One of my favorite moments in the collection is “(Crown of Thorns),” a sonnet sequence early in Trash, which trades on the iconography of its title to critique the various methods of martyrdom that Black men experience in America. The first sonnet in the crown takes aim at the racialization of Black people in the United States and zeroes in on the expectation that Black people are “indefatigable” and “indomitable.” These characteristics manifest continually across the sequence, which contains a total of fifteen sonnets that invoke everything from the King James Bible to Kit Kats to Ella Fitzgerald. As the crown progresses, Bennett deftly bridges humor and images of daily life with the historical defense of white supremacy, iconic Black Americans with everyday people and boyhood friends, making a strong case for the rich and complex history of Blackness in America.
The Book of Mycah resists genre, subverting expectations of both novella and poem as Bennett builds a world defined by spirituality and possibility. The narrative comes together through a series of narrators, including Mycha Dudley, Man Man, and Malcom X. As the section opens, Mycah rushes to the aid of his younger cousin, enveloping him as police fire on a group of Black boys. Mycah is riddled with bullets, his death a familiar scene of police brutality and the tragic end for a boy orphaned by the carelessness of a drunk driver. Bennett presents the death of Malcolm X in parallel fashion, with Coleridge witnessing the event in much the same way that Man Man witnesses Mycah’s death. Both Man Man and Coleridge also attest to watching the fallen men rise and walk among the living as “the Unburied.” Coleridge states that Malcom X’s resurrection as a triumph “over mourning and mammon and the worship of designer dictates,” while Man Man explains that Mycah is larger than any myth, which is why he never got a nickname. By the end of the narrative, Malcolm X has proclaimed that he “chose [his] own ending this time,” while Mycah declares, “I was gone, and then I wasn’t anymore. In the time between, the entire world shattered at its axes.” Bennett puts his skill on full display as both a poet and storyteller, creating a narrative that pushes ever forward and characters that feel impossibly real even as they disrupt our worldview.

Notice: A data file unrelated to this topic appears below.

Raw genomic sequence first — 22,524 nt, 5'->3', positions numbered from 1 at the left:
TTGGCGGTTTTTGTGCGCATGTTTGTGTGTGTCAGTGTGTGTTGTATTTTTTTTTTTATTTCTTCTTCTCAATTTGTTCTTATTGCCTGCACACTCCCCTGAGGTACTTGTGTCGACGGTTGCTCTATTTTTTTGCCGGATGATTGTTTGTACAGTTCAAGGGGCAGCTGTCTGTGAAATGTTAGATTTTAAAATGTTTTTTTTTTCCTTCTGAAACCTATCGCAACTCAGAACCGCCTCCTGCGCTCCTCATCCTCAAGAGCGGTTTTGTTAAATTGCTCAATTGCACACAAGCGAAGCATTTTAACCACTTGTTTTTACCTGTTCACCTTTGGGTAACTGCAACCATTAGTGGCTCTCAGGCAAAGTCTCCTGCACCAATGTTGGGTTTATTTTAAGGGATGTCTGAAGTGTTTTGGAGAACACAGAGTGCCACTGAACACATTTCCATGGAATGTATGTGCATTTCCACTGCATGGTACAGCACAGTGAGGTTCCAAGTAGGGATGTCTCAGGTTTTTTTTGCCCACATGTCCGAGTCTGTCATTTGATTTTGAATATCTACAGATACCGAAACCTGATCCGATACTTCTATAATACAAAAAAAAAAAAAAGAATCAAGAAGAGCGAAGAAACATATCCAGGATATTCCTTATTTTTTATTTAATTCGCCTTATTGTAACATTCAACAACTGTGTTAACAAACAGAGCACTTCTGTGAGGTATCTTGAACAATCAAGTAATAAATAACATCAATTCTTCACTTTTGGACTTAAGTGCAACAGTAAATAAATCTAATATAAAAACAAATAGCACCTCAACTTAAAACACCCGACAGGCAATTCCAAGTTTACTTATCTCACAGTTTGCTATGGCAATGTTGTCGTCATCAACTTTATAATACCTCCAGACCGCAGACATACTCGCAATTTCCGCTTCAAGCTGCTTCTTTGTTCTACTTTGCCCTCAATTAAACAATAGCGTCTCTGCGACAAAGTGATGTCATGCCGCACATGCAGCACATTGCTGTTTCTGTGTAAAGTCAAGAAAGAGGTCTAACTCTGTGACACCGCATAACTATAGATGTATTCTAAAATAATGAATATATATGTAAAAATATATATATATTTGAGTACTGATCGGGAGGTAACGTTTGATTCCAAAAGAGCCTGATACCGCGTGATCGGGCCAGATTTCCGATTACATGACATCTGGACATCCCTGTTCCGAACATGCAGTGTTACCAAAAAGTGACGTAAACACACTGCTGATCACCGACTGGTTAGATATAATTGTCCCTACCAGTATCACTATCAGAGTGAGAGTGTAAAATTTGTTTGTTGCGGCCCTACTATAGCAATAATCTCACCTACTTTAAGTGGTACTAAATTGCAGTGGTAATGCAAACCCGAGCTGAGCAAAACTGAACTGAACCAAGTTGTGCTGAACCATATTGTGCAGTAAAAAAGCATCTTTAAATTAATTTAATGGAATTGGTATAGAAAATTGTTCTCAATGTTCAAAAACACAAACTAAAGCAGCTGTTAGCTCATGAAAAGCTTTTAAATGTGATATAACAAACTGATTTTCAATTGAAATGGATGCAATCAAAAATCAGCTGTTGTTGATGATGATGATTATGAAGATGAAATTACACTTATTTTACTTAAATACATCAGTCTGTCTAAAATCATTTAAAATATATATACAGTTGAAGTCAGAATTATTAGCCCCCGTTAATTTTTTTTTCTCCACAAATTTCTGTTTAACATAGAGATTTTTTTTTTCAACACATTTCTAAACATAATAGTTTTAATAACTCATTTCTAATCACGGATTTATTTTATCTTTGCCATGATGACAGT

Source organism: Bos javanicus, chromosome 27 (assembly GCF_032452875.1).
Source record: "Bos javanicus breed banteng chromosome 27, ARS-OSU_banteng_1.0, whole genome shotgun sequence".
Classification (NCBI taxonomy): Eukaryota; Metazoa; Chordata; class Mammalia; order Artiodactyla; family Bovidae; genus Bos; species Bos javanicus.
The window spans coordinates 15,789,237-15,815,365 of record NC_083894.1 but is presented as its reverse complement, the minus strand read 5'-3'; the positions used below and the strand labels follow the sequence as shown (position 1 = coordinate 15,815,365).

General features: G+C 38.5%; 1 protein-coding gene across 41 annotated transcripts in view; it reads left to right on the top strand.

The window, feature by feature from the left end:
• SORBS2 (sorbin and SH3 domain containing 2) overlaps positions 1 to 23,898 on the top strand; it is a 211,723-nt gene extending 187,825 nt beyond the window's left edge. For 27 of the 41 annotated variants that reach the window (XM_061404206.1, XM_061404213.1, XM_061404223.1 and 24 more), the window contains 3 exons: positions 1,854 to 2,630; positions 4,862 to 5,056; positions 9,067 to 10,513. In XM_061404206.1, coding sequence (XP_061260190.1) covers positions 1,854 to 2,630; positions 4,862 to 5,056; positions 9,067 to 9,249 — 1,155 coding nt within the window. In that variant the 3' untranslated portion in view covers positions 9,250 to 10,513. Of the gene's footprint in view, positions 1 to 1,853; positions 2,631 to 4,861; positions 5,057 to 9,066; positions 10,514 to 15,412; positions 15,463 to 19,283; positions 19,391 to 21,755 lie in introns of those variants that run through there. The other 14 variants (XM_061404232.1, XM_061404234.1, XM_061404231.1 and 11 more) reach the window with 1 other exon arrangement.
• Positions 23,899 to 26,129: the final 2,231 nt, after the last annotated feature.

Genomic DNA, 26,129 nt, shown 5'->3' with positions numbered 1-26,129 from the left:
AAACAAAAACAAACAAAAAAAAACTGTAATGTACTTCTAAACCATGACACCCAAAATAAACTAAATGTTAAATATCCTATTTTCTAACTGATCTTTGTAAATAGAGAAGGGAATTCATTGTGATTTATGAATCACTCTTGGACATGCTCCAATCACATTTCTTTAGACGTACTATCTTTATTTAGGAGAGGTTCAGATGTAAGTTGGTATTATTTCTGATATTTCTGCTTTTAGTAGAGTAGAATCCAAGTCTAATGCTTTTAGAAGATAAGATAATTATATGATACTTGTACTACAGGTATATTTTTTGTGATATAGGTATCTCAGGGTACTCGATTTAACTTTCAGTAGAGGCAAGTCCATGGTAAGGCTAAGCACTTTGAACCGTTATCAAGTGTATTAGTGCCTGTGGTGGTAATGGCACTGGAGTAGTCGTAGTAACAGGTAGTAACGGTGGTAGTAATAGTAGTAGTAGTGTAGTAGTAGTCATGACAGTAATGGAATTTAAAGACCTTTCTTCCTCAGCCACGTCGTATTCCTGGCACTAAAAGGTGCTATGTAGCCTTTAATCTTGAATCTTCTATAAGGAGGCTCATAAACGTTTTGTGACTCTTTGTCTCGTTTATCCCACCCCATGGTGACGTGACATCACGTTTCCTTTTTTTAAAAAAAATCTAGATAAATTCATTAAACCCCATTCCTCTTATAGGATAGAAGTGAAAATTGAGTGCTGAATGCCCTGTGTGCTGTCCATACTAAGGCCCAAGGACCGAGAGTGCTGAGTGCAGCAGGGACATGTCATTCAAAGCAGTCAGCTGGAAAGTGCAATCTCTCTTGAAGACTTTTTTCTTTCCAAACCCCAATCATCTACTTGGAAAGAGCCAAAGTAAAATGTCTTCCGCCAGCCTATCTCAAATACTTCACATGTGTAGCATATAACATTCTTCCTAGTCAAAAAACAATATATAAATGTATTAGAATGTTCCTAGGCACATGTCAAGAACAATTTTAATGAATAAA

The Study of Human Life is every bit as layered and complex as readers might expect from Bennett, who has established himself as an intensely patient and deliberate writer capable of upending genre as seamlessly as he upends our understanding of the world.